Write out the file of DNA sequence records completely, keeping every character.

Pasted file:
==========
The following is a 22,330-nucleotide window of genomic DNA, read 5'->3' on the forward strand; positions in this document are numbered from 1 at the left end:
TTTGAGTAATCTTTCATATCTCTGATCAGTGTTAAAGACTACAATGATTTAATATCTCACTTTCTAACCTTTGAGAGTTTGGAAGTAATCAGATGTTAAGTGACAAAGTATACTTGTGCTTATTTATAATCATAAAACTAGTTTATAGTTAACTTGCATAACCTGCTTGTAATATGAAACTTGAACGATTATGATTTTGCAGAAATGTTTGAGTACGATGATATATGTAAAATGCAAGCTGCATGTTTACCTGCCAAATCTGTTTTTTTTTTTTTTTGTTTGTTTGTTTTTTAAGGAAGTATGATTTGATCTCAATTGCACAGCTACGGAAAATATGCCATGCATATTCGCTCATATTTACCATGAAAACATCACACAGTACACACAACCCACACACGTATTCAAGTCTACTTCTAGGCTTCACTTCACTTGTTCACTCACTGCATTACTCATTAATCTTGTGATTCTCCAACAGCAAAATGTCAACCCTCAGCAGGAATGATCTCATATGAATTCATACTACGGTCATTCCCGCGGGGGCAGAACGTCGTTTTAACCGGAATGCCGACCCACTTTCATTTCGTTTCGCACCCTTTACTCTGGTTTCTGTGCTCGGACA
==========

The following is a 22,330-nucleotide window of genomic DNA, read 5'->3' on the forward strand; positions in this document are numbered from 1 at the left end:
TTTGAGTAATCTTTCATATCTCTGATCAGTGTTAAAGACTACAATGATTTAATATCTCACTTTCTAACCTTTGAGAGTTTGGAAGTAATCAGATGTTAAGTGACAAAGTATACTTGTGCTTATTTATAATCATAAAACTAGTTTATAGTTAACTTGCATAACCTGCTTGTAATATGAAACTTGAACGATTATGATTTTGCAGAAATGTTTGAGTACGATGATATATGTAAAATGCAAGCTGCATGTTTACCTGCCAAATCTGTTTTTTTTTTTTTTTGTTTGTTTGTTTTTTAAGGAAGTATGATTTGATCTCAATTGCACAGCTACGGAAAATATGCCATGCATATTCGCTCATATTTACCATGAAAACATCACACAGTACACACAACCCACACACGTATTCAAGTCTACTTCTAGGCTTCACTTCACTTGTTCACTCACTGCATTACTCATTAATCTTGTGATTCTCCAACAGCAAAATGTCAACCCTCAGCAGGAATGATCTCATATGAATTCATACTACGGTCATTCCCGCGGGGGCAGAACGTCGTTTTAACCGGAATGCCGACCCACTTTCATTTCGTTTCGCACCCTTTACTCTGGTTTCTGTGCTCGGACA